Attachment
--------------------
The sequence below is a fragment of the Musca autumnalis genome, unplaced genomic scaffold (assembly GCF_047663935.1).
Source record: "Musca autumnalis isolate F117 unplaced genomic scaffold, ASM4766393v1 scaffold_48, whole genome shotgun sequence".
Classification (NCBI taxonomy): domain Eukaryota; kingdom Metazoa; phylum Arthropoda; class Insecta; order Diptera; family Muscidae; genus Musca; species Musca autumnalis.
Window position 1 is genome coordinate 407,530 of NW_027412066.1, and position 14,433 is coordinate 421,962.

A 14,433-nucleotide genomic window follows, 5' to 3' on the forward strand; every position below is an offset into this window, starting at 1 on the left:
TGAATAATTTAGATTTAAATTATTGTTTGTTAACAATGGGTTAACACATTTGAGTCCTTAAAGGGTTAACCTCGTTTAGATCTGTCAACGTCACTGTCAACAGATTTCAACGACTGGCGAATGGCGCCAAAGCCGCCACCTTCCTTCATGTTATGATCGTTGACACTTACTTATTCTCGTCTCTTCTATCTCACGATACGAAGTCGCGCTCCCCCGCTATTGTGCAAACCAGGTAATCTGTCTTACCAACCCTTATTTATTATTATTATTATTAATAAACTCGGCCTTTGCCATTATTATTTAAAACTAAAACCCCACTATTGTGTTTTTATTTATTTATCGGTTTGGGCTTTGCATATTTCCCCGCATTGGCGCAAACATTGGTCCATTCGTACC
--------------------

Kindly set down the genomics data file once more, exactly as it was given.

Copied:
The sequence below is a fragment of the Musca autumnalis genome, unplaced genomic scaffold (assembly GCF_047663935.1).
Source record: "Musca autumnalis isolate F117 unplaced genomic scaffold, ASM4766393v1 scaffold_48, whole genome shotgun sequence".
Classification (NCBI taxonomy): domain Eukaryota; kingdom Metazoa; phylum Arthropoda; class Insecta; order Diptera; family Muscidae; genus Musca; species Musca autumnalis.
Window position 1 is genome coordinate 407,530 of NW_027412066.1, and position 14,433 is coordinate 421,962.

A 14,433-nucleotide genomic window follows, 5' to 3' on the forward strand; every position below is an offset into this window, starting at 1 on the left:
TGAATAATTTAGATTTAAATTATTGTTTGTTAACAATGGGTTAACACATTTGAGTCCTTAAAGGGTTAACCTCGTTTAGATCTGTCAACGTCACTGTCAACAGATTTCAACGACTGGCGAATGGCGCCAAAGCCGCCACCTTCCTTCATGTTATGATCGTTGACACTTACTTATTCTCGTCTCTTCTATCTCACGATACGAAGTCGCGCTCCCCCGCTATTGTGCAAACCAGGTAATCTGTCTTACCAACCCTTATTTATTATTATTATTATTAATAAACTCGGCCTTTGCCATTATTATTTAAAACTAAAACCCCACTATTGTGTTTTTATTTATTTATCGGTTTGGGCTTTGCATATTTCCCCGCATTGGCGCAAACATTGGTCCATTCGTACC